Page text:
What we are happy with is that we have never stuck to one process, but always identified the gaps during our counselling. There were commonly recurring problems that students faced for which we created certain programs and modules. When individual students come to us – and we counsel individual students as well as schools – we do one on one counselling, and then do a major counselling session where all three of us are present. Each student gets a minimum of three counselling sessions.
We discuss every student’s report beforehand, have a meeting to make our points, and provide our individual inputs in the major counselling session. Each one of us looks at different parts of the report to give the student a comprehensive and very personalized experience.
This came together over time when we realized we each have specific strengths that can be implemented to benefit students. We wanted our students to get the advantage of all our perspectives. Maybe this is a process that takes a little more time, but we want to give the best to our students. That is how we have evolved.
The other thing we looked at was going beyond counselling. We realized that telling a student that these were the career matches that were best suited to them might not be enough. We wanted to create a support system for our students.
Tina: When we did a report interpretation, we would focus on personality and EQ areas as well. Parents would come up to us and tell us that they wanted their child to improve in this area, such as confidence or being more forthcoming. That’s when we had the idea of creating our Signature Program, where we would run shorter modules to train these children for personality development, interesting learning styles, effective study habits, etc.
It’s not just the three of us at At First Page, we also have soft skills trainer Radhika Pundir Ma’am, psychologist Deep Jajmann Ma’am, and our industry experts. Children who are keen on knowing more about new careers can join our shorter modules where we give them exposure to job environments in certain careers. All these shorter modules also came about through the counselling process.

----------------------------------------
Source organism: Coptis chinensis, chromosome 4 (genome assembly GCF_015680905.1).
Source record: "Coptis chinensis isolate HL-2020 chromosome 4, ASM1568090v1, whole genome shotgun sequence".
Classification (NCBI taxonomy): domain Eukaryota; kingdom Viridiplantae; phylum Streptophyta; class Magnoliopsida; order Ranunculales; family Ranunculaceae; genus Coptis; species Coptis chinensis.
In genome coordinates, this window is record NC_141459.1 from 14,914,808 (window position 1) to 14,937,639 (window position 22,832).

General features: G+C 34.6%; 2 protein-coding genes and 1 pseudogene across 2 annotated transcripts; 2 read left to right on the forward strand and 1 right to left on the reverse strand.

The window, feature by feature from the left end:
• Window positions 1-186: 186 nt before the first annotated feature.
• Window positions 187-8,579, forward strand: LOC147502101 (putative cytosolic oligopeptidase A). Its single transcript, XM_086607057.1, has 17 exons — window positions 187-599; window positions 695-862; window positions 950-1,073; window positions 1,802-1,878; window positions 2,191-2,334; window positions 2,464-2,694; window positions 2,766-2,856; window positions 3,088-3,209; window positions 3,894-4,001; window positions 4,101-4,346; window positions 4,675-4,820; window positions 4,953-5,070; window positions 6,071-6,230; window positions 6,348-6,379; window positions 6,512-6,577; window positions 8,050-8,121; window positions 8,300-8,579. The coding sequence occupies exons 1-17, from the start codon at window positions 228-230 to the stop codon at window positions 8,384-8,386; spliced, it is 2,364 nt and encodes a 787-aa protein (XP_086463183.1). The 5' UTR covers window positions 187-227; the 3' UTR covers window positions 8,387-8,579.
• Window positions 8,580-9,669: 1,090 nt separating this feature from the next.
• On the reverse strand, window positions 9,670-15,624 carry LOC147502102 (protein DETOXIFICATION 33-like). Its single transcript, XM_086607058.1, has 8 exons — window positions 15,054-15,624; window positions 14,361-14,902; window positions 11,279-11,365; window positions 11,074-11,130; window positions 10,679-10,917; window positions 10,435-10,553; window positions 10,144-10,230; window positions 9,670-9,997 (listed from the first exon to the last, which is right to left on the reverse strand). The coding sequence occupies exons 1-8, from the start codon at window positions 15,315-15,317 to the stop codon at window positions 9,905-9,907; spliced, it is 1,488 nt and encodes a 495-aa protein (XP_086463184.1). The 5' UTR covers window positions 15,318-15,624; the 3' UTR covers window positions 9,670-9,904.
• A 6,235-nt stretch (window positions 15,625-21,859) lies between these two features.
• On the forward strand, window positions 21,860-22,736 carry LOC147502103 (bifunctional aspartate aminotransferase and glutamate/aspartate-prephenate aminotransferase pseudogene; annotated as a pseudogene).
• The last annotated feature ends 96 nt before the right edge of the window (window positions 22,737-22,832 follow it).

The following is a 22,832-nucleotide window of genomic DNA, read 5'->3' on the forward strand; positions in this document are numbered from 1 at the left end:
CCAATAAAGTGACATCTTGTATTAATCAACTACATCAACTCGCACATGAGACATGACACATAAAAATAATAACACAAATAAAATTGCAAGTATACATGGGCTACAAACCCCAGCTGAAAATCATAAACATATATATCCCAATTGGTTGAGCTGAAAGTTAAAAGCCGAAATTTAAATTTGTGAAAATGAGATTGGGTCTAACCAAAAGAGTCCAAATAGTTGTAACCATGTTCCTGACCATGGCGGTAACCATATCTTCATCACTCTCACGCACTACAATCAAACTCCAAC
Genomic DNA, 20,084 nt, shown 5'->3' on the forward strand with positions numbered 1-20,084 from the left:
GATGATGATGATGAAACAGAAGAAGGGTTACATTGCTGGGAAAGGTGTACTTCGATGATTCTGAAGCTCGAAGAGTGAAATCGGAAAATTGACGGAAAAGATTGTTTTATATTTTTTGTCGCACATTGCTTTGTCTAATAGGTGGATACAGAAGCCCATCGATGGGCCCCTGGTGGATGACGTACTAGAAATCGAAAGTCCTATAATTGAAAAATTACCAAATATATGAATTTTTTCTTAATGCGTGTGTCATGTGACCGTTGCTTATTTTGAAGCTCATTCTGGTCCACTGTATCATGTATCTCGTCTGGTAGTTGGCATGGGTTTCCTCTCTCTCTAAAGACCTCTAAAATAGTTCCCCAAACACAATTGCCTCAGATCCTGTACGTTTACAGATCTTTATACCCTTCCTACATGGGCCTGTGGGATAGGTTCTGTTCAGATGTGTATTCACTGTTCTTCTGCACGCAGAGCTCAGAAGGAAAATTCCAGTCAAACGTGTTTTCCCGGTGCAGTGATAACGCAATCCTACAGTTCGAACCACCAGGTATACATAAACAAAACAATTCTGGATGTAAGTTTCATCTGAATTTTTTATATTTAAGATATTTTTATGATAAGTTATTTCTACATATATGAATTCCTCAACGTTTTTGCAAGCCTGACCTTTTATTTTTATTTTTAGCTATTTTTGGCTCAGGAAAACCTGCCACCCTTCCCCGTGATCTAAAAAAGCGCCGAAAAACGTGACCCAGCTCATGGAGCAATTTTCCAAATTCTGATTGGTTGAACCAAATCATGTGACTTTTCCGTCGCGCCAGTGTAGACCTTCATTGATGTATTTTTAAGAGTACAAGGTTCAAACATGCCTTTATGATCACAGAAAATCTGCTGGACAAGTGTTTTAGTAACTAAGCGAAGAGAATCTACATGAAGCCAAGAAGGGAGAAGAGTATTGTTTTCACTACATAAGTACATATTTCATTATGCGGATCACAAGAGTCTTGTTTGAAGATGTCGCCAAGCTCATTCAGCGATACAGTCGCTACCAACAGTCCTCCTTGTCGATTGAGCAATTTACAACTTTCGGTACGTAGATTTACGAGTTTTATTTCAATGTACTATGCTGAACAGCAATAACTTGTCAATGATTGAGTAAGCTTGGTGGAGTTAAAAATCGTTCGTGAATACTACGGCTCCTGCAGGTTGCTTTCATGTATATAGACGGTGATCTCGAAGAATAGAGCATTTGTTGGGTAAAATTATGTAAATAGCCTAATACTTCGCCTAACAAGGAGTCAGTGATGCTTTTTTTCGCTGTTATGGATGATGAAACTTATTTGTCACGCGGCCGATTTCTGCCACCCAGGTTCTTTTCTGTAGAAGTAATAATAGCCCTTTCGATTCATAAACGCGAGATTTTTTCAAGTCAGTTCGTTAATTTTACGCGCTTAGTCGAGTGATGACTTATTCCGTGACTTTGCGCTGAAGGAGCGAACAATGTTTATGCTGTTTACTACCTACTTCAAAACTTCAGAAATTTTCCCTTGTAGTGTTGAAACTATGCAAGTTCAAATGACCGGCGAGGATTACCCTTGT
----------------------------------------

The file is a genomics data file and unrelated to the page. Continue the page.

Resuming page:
When our first batch of the Signature Program graduated, it was a great feeling. We also ran modules for other career coaching ventures and created capsules for them. We have broadened our horizons from career coaches to guiding children in other areas as well. We truly believe in the concept of holistic development of children, and that is our USP – three coaches giving our best, and identifying students who need special guidance.
Q. What challenges did At First Page face when you started out? How did you reach out to students?
Tina: Introducing ourselves in the market was definitely new to us. We started with approaching principals of schools that I had known during my time as a teacher and principal, telling them about our work and giving them orientation sessions about At First Page. Steadily, people started talking about At First Page, understanding that we were different from regular career coaches.